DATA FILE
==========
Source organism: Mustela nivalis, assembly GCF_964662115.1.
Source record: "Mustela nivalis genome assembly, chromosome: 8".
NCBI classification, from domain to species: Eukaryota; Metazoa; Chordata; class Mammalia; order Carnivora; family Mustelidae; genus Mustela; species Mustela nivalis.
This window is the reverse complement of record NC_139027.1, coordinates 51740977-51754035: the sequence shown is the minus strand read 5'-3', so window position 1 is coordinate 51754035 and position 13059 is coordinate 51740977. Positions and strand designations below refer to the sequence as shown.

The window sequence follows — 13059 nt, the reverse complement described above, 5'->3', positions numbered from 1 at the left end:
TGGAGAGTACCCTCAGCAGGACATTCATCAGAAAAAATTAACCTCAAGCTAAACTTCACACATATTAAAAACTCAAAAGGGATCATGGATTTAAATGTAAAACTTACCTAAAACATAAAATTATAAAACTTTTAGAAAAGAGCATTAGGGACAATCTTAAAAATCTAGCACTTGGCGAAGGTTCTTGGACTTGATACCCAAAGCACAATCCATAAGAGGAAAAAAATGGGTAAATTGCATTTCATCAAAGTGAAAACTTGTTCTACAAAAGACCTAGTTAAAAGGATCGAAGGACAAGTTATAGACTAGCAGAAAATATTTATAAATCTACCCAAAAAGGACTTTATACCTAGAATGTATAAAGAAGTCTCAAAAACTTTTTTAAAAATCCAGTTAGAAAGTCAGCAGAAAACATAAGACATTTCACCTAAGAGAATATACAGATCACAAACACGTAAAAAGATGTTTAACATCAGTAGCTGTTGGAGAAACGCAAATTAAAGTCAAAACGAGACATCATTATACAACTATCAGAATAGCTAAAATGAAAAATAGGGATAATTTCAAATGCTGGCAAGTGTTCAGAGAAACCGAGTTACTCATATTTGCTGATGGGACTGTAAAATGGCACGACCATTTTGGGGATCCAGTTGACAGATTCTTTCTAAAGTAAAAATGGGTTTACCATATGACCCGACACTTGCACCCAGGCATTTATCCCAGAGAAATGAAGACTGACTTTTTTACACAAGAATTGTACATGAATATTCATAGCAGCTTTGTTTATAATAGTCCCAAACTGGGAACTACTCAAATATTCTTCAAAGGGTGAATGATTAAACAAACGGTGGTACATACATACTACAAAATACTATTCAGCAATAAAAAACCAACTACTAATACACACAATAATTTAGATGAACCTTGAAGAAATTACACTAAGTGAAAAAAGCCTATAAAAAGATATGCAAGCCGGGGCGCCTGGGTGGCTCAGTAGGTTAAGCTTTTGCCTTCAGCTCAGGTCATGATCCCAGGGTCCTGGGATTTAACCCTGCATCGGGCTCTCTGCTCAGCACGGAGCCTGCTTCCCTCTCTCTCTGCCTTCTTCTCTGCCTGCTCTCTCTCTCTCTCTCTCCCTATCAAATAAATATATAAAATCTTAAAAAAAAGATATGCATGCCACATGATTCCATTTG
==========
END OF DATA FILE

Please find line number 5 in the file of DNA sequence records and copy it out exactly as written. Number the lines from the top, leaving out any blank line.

The window sequence follows — 13059 nt, the reverse complement described above, 5'->3', positions numbered from 1 at the left end: